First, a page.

Kirk testifies on chemical threat response
Kirk opened his testimony recounting attacks that have occurred globally in the past three decades including the sarin attacks on a subway in Tokyo nearly 20 years ago and when a train derailed in 2005 and released chlorine gas that killed nine people and injured hundreds more in the Graniteville, S.C. area. He also detailed the release of industrial chemicals in Bhopal, India in 1984. Keeping these events in mind, he said it is important to discuss chemical defense, especially since this year is a major anniversary for two of these tragedies.
Kirk went on to say that chemical threats can be planned as the chemical's behavior and effects on human health are not likely to change. Chemical incidents have patterns that governments and emergency personnel can plan and be prepared for when the need arises. Time is a crucial factor, Kirk said. Preventative measures and treatment of those affected need to occur as soon as possible to have any benefit.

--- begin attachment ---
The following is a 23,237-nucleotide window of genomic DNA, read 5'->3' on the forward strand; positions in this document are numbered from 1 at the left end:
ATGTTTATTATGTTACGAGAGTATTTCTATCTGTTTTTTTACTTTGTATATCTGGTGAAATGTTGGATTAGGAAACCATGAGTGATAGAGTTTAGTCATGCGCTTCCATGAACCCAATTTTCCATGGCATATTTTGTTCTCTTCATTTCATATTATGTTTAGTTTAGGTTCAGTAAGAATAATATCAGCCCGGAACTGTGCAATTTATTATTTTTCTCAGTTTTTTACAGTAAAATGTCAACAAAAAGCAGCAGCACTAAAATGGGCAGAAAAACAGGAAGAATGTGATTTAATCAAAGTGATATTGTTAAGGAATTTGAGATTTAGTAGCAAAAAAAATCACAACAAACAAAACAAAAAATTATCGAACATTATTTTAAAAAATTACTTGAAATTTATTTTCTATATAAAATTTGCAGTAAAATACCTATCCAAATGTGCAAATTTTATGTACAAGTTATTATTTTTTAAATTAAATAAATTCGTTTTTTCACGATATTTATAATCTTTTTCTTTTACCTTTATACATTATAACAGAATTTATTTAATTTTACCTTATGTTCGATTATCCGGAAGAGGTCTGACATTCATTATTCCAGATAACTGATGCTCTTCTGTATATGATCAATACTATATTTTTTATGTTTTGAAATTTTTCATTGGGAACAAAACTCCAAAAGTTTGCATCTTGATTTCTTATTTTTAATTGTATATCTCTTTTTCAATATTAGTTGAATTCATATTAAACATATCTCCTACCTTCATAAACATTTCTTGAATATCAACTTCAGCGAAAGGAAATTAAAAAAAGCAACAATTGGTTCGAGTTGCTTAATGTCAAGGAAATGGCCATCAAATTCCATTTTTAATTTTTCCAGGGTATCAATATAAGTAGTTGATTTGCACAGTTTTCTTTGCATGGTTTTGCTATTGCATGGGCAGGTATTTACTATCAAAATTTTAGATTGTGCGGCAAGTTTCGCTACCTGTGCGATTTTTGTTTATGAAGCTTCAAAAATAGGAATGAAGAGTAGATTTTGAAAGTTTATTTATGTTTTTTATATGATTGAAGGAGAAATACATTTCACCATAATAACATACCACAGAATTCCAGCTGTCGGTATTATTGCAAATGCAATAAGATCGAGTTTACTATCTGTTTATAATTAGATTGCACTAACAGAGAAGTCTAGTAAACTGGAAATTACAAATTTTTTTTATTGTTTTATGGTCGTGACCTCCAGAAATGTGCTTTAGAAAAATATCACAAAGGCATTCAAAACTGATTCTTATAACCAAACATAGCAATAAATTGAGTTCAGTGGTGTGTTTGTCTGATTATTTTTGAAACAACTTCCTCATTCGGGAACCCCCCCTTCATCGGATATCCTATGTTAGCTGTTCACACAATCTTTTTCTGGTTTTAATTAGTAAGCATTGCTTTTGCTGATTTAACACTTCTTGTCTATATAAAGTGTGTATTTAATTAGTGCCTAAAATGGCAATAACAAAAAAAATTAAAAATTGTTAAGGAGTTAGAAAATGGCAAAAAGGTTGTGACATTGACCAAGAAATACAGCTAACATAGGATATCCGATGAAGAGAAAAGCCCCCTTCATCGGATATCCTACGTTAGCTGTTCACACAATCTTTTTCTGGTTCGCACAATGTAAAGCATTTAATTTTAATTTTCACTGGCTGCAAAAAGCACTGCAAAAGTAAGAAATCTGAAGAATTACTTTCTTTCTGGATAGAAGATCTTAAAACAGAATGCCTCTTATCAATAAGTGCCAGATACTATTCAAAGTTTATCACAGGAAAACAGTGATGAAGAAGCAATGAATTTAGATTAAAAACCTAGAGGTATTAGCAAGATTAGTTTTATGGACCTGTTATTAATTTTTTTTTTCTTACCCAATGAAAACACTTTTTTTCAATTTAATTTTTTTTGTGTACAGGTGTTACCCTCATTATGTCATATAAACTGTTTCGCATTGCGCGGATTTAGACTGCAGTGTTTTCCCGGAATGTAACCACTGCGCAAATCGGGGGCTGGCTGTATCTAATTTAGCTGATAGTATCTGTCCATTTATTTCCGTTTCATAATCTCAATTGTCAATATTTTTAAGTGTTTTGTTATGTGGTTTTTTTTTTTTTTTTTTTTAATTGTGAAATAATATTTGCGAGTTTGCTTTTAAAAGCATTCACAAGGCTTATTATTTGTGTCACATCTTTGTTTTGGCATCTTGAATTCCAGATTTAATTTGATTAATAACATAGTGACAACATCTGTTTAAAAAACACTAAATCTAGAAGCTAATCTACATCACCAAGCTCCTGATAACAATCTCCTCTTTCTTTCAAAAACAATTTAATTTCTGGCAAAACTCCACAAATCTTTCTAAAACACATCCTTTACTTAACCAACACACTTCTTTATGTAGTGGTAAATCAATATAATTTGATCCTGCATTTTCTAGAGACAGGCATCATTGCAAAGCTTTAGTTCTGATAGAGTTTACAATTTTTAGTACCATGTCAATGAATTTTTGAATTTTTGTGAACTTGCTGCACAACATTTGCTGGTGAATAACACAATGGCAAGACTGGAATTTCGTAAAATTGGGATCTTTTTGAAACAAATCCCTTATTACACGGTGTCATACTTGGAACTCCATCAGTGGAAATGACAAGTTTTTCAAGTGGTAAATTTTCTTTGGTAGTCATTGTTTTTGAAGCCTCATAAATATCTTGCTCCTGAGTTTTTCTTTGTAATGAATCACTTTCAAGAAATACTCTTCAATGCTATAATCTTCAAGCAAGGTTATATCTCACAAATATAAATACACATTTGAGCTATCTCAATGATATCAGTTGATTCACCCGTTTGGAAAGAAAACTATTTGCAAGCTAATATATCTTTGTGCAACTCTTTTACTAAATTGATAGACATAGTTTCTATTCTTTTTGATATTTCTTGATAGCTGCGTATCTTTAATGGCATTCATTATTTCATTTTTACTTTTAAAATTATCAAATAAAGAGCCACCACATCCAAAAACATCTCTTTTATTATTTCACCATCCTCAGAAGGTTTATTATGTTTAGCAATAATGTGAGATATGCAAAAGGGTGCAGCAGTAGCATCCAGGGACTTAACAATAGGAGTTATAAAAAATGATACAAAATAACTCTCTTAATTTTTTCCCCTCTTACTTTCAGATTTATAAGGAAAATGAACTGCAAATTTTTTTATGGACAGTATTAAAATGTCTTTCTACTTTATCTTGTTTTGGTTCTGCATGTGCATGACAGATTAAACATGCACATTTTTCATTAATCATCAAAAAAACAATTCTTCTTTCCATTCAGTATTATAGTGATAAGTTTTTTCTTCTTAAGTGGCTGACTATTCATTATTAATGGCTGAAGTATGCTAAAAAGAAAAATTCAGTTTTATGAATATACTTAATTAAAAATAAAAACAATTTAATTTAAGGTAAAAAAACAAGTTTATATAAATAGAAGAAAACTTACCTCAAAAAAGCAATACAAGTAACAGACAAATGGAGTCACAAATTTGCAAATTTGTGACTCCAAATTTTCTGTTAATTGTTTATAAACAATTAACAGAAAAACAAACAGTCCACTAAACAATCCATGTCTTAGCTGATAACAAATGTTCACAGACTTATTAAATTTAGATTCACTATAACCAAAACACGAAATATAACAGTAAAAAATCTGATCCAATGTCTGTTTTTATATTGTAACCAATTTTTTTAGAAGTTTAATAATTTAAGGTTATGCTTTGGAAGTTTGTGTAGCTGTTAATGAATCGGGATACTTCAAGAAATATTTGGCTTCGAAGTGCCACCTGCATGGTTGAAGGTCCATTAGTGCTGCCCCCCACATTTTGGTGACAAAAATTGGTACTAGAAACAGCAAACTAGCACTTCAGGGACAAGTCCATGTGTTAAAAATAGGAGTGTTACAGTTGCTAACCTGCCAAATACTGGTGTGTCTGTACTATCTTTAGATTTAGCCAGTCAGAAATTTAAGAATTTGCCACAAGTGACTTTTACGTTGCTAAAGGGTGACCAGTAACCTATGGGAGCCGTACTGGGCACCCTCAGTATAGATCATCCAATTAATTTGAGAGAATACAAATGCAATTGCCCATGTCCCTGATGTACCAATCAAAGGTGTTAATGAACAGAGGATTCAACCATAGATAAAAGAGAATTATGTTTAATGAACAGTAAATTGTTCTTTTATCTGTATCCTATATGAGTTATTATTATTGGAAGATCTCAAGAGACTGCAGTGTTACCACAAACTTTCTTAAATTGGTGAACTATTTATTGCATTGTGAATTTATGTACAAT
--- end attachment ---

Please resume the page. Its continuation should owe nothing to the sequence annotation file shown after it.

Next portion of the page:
He explained that the Chemical Defense Program is seeking to develop preparedness training for personnel at federal, state and local government levels. The OHA has information available on toxicology and emergency workforce protection, and it also works with communities to bolster their levels of preparedness.
Kirk closed by urging for the findings and data to influence improved response capabilities and implementing them.